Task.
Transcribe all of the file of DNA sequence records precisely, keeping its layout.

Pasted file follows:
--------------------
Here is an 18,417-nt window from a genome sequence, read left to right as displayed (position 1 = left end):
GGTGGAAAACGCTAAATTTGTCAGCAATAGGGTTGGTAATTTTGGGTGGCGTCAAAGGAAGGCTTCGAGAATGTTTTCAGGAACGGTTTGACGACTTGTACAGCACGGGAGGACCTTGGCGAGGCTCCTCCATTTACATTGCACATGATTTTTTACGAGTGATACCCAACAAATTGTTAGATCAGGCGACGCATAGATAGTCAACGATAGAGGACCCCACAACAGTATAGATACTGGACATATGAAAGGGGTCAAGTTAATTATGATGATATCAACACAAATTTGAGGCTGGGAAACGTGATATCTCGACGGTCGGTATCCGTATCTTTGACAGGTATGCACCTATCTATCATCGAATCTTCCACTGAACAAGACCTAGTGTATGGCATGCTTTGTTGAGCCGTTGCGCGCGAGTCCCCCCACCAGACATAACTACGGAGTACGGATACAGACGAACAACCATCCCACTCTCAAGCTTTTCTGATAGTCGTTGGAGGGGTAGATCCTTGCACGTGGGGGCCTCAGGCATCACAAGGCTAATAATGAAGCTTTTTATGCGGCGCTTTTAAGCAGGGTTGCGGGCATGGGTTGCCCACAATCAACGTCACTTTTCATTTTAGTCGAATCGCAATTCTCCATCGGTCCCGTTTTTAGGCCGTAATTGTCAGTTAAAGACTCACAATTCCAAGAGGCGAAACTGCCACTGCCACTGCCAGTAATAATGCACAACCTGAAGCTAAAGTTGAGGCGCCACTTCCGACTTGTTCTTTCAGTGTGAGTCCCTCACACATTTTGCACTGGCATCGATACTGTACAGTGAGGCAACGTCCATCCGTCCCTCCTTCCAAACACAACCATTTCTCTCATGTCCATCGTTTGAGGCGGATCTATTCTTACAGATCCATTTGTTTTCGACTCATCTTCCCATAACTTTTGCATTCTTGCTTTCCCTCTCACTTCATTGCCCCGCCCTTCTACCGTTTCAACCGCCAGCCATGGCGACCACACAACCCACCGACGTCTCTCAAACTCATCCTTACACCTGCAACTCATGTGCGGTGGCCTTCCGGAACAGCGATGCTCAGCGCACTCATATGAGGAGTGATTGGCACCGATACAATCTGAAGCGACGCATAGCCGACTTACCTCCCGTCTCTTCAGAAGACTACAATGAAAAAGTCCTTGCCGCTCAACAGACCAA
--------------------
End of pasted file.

Here is an 18,417-nt window from a genome sequence, read left to right as displayed (position 1 = left end):
GGTGGAAAACGCTAAATTTGTCAGCAATAGGGTTGGTAATTTTGGGTGGCGTCAAAGGAAGGCTTCGAGAATGTTTTCAGGAACGGTTTGACGACTTGTACAGCACGGGAGGACCTTGGCGAGGCTCCTCCATTTACATTGCACATGATTTTTTACGAGTGATACCCAACAAATTGTTAGATCAGGCGACGCATAGATAGTCAACGATAGAGGACCCCACAACAGTATAGATACTGGACATATGAAAGGGGTCAAGTTAATTATGATGATATCAACACAAATTTGAGGCTGGGAAACGTGATATCTCGACGGTCGGTATCCGTATCTTTGACAGGTATGCACCTATCTATCATCGAATCTTCCACTGAACAAGACCTAGTGTATGGCATGCTTTGTTGAGCCGTTGCGCGCGAGTCCCCCCACCAGACATAACTACGGAGTACGGATACAGACGAACAACCATCCCACTCTCAAGCTTTTCTGATAGTCGTTGGAGGGGTAGATCCTTGCACGTGGGGGCCTCAGGCATCACAAGGCTAATAATGAAGCTTTTTATGCGGCGCTTTTAAGCAGGGTTGCGGGCATGGGTTGCCCACAATCAACGTCACTTTTCATTTTAGTCGAATCGCAATTCTCCATCGGTCCCGTTTTTAGGCCGTAATTGTCAGTTAAAGACTCACAATTCCAAGAGGCGAAACTGCCACTGCCACTGCCAGTAATAATGCACAACCTGAAGCTAAAGTTGAGGCGCCACTTCCGACTTGTTCTTTCAGTGTGAGTCCCTCACACATTTTGCACTGGCATCGATACTGTACAGTGAGGCAACGTCCATCCGTCCCTCCTTCCAAACACAACCATTTCTCTCATGTCCATCGTTTGAGGCGGATCTATTCTTACAGATCCATTTGTTTTCGACTCATCTTCCCATAACTTTTGCATTCTTGCTTTCCCTCTCACTTCATTGCCCCGCCCTTCTACCGTTTCAACCGCCAGCCATGGCGACCACACAACCCACCGACGTCTCTCAAACTCATCCTTACACCTGCAACTCATGTGCGGTGGCCTTCCGGAACAGCGATGCTCAGCGCACTCATATGAGGAGTGATTGGCACCGATACAATCTGAAGCGACGCATAGCCGACTTACCTCCCGTCTCTTCAGAAGACTACAATGAAAAAGTCCTTGCCGCTCAACAGACCAA